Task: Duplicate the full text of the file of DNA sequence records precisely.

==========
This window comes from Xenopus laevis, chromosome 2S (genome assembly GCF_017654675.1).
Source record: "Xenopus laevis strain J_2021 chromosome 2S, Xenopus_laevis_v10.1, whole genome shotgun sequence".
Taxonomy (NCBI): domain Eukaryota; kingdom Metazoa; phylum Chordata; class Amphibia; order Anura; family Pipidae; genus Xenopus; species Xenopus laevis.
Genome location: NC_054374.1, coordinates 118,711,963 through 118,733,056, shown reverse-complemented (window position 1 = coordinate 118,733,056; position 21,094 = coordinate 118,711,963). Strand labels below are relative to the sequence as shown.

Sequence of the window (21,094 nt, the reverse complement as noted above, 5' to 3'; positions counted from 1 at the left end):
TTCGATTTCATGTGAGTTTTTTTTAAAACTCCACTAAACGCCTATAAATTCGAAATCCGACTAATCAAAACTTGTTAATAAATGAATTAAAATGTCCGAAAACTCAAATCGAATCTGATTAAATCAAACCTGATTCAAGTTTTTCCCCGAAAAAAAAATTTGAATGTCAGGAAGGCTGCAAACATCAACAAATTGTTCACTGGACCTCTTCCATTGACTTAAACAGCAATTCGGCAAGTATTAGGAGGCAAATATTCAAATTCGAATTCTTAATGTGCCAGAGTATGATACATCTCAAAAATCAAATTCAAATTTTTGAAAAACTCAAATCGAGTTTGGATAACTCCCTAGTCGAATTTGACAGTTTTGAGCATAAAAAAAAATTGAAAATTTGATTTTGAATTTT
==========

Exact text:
This window comes from Xenopus laevis, chromosome 2S (genome assembly GCF_017654675.1).
Source record: "Xenopus laevis strain J_2021 chromosome 2S, Xenopus_laevis_v10.1, whole genome shotgun sequence".
Taxonomy (NCBI): domain Eukaryota; kingdom Metazoa; phylum Chordata; class Amphibia; order Anura; family Pipidae; genus Xenopus; species Xenopus laevis.
Genome location: NC_054374.1, coordinates 118,711,963 through 118,733,056, shown reverse-complemented (window position 1 = coordinate 118,733,056; position 21,094 = coordinate 118,711,963). Strand labels below are relative to the sequence as shown.

Sequence of the window (21,094 nt, the reverse complement as noted above, 5' to 3'; positions counted from 1 at the left end):
TTCGATTTCATGTGAGTTTTTTTTAAAACTCCACTAAACGCCTATAAATTCGAAATCCGACTAATCAAAACTTGTTAATAAATGAATTAAAATGTCCGAAAACTCAAATCGAATCTGATTAAATCAAACCTGATTCAAGTTTTTCCCCGAAAAAAAAATTTGAATGTCAGGAAGGCTGCAAACATCAACAAATTGTTCACTGGACCTCTTCCATTGACTTAAACAGCAATTCGGCAAGTATTAGGAGGCAAATATTCAAATTCGAATTCTTAATGTGCCAGAGTATGATACATCTCAAAAATCAAATTCAAATTTTTGAAAAACTCAAATCGAGTTTGGATAACTCCCTAGTCGAATTTGACAGTTTTGAGCATAAAAAAAAATTGAAAATTTGATTTTGAATTTT